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MODERATOR:  Greetings from the U.S. Department of State’s Asia Pacific Media Hub.  I would like to welcome journalists to today’s on-the-record briefing with John F. Kerry, Special Presidential Envoy for Climate.  Secretary Kerry will take questions from participating journalists regarding his visit to Beijing and his engagement with the PRC on addressing the climate crisis, including with respect to increasing implementation and ambition and promoting a successful COP28. 

Secretary Kerry, thanks for joining us.  I’ll turn it over to you for your opening remarks.  

SECRETARY KERRY:  Can you hear me now?  Hello? 

MODERATOR:  Yes.  Yes, we can, sir.   

SECRETARY KERRY:  Great.  Okay.  Thank you.  Thanks, all, for joining.  Let me cut right to it, if I can.  We came to – “we” being our team here in the United States, the administration – came to Beijing in order to unstick what has been stuck since almost last August.  This is our first in-person meeting with our Chinese counterparts since that time.  And we’re here to break new ground, because we think that’s essential.  But we had a very extensive set of frank conversations and realized that it’s going to take a little bit more work to break the new ground. 

So we’ve agreed that we’re going to meet intensively in the next weeks.  We will have our next meeting, and subsequent meetings will be scheduled ahead of time and on a regular basis so that we can try to make sure the processes in both of our countries are worked correctly, that departments and agencies that are relevant to whatever might be discussed are weighing in appropriately.   

There are things, however, today and yesterday and the day before that we very clearly agreed on.  And we also had solid meetings, which were very cordial, very direct, and very, I think, productive with the vice president of China, with the director general of their foreign policy, and with their Premier Li Qiang.  And I think there are things we clearly agreed on – clearly – out of all of those meetings.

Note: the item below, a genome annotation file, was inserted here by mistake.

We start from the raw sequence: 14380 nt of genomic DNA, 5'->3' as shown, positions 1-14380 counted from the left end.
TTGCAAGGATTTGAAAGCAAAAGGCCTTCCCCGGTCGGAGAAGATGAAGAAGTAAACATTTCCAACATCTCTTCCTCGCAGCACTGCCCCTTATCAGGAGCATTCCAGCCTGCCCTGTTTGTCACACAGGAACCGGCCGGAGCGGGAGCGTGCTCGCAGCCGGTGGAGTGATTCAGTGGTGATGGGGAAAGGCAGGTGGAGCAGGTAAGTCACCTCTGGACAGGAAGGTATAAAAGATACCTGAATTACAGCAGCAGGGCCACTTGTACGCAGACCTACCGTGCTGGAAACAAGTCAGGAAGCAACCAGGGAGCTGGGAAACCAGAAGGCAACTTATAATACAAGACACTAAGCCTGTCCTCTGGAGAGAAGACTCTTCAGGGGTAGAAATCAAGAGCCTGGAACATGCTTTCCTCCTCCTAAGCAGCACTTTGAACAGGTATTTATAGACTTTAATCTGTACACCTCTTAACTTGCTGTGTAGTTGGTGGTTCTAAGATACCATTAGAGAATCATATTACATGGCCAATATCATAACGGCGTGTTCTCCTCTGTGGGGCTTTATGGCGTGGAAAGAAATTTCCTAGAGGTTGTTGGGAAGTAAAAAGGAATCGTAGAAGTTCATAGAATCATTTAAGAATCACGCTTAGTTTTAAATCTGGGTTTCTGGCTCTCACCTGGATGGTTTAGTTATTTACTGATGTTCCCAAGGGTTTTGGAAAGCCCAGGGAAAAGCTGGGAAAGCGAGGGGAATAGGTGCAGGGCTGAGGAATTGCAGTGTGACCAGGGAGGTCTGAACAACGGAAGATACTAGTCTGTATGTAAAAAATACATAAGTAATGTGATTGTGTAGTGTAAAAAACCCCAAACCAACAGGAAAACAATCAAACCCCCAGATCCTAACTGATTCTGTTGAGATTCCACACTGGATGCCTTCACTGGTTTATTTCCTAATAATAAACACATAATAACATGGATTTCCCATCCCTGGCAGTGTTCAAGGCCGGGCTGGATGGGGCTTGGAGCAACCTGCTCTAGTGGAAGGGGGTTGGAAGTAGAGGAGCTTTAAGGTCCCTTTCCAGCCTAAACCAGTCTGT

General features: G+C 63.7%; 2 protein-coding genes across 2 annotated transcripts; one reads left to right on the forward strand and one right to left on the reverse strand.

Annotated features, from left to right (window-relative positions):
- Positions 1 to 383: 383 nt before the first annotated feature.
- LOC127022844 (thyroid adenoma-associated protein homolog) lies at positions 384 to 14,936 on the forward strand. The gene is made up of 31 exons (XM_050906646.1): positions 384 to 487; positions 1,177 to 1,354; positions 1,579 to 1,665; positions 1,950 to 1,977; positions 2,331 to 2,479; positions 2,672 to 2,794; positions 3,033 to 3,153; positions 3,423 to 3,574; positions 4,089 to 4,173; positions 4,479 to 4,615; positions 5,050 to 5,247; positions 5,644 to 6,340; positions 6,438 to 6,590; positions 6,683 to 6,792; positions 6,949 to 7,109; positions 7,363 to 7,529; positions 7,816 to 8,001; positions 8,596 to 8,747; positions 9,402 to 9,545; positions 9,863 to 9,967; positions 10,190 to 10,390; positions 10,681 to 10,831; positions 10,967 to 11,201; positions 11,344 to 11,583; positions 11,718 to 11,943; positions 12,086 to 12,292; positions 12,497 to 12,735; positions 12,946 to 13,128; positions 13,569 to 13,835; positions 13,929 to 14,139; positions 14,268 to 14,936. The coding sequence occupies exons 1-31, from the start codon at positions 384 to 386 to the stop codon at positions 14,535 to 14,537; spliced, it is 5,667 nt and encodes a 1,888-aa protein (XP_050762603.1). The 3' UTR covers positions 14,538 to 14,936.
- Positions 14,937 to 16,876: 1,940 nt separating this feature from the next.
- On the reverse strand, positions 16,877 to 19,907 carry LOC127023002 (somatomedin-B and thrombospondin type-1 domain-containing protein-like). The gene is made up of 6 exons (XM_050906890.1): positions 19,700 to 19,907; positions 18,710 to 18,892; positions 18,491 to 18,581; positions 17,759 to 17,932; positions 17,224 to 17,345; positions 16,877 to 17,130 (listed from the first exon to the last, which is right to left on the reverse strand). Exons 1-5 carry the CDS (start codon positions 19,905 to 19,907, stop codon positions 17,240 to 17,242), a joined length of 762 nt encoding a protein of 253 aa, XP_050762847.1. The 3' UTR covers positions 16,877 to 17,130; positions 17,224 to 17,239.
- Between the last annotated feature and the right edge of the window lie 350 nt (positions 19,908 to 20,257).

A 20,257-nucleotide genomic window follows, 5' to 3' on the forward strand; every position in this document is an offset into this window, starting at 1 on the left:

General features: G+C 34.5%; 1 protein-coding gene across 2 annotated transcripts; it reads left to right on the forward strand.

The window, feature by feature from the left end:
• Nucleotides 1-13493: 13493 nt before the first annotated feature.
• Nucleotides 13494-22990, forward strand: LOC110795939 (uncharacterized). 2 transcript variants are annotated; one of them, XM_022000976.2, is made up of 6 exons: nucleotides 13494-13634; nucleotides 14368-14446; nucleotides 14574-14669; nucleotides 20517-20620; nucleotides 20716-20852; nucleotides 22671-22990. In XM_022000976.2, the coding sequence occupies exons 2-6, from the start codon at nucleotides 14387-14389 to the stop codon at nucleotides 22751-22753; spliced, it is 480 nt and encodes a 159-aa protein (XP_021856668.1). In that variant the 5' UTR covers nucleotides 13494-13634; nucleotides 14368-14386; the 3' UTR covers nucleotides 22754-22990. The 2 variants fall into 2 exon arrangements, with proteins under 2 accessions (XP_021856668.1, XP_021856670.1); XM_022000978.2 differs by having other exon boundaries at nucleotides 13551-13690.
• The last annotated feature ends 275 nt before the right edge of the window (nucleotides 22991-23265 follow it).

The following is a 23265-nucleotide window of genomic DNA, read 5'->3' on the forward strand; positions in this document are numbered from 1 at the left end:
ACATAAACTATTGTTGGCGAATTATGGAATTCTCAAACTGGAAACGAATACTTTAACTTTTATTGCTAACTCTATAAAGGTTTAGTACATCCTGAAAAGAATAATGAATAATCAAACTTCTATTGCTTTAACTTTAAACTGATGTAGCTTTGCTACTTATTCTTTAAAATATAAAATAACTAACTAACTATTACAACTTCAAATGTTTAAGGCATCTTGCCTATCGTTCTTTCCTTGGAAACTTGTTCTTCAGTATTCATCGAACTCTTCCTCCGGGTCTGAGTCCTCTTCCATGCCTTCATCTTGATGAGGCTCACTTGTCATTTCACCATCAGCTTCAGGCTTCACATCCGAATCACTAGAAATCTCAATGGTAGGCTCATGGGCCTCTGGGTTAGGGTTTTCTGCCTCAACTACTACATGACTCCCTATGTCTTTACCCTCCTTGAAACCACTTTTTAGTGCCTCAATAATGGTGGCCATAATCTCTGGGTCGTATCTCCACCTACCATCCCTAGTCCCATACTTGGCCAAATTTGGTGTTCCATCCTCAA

First of all, we used as a baseline for our meetings the meeting which had previously taken place between President Biden and President Xi in Bali, Indonesia, where the two leaders agreed to jointly work on the on the issue of the climate crisis and to work with other countries, as well as bilaterally.  We both agreed today to continue the bilateral engagement to address the climate crisis, and we also both agreed to do so in the same terminology as a matter of urgency and in recognition of the global and existential nature of this crisis.   

We both expressed our mutual alarm at the best scientific evidence and findings, including the IPCC Sixth Assessment Report, which recognizes that the climate crisis has affected each and every country around the world now.  We are both committed to fully implementing the U.S.-China Joint Statement Addressing Climate Crisis that we put out when we were in Shanghai, I believe it was, and then the U.S.-China Joint Glasgow Declaration on Climate Action in the 2020s.   

We also both agreed that we need to support the UAE presidency to ensure a successful COP28, and we plan to do that and to work together to try to make sure that COP28 is a success.  Finally, we agreed to work intensively in the weeks ahead, and as I mentioned, our next meeting is going to take place within the next weeks.   

The topics that we agreed will be talked on included, among other things, the scaling and integrating of renewable energy into the power sector in order to reduce coal emissions, and also addressing non-CO2 greenhouse gas emissions, particularly methane, in order to inform us about the development of the next round of NDCs that will be submitted in 2025, but for the 2035 NDCs.   

So that’s a quick summary.  We agreed to work together towards ambitious and agreed outcomes at COP28, at the IMO, IKO, at the Montreal Protocol, and in other international fora.  And we both committed to make best efforts to try to keep 1.5 degrees as the limit of the warming, to keep that within reach.